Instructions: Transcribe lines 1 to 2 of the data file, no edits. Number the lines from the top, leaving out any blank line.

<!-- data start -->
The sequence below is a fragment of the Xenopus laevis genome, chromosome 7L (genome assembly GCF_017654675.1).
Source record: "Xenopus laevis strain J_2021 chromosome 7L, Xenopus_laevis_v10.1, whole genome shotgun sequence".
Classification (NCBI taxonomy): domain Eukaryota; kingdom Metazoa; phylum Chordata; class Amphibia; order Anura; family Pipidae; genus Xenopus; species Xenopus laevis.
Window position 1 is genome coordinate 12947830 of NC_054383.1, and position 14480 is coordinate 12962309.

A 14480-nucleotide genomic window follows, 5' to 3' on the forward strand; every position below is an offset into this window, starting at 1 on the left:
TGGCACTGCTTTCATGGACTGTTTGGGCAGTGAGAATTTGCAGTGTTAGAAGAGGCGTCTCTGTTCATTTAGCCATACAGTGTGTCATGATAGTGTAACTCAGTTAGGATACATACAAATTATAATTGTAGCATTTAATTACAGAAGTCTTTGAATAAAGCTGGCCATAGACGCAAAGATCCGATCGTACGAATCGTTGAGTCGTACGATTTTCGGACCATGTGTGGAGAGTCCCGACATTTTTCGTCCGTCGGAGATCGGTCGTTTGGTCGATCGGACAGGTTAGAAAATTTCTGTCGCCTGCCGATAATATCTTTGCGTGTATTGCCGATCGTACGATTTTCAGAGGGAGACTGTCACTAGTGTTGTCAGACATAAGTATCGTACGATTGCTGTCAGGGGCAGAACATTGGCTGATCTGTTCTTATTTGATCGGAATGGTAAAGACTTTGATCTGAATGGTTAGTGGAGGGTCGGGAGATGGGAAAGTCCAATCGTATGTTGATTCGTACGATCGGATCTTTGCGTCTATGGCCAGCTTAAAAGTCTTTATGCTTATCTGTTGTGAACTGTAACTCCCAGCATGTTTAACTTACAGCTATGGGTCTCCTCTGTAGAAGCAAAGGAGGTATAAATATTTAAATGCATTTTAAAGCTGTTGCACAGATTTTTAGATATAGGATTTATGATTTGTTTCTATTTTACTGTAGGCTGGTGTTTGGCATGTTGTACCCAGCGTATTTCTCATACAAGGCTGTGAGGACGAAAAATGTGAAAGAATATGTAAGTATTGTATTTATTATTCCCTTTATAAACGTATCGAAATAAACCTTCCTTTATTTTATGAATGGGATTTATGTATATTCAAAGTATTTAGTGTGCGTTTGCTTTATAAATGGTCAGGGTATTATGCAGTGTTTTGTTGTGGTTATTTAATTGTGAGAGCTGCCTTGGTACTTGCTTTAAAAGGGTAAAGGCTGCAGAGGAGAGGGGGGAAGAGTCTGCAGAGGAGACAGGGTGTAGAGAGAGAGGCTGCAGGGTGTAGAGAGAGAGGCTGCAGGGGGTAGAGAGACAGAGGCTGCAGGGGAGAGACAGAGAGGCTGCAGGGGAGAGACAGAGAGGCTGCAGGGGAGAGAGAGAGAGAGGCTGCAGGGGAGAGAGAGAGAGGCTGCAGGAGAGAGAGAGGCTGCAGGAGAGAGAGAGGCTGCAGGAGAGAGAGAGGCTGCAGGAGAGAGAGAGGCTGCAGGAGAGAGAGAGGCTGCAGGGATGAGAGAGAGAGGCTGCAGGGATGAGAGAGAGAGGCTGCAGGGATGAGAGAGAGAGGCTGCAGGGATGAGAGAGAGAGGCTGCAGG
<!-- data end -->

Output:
The sequence below is a fragment of the Xenopus laevis genome, chromosome 7L (genome assembly GCF_017654675.1).
Source record: "Xenopus laevis strain J_2021 chromosome 7L, Xenopus_laevis_v10.1, whole genome shotgun sequence".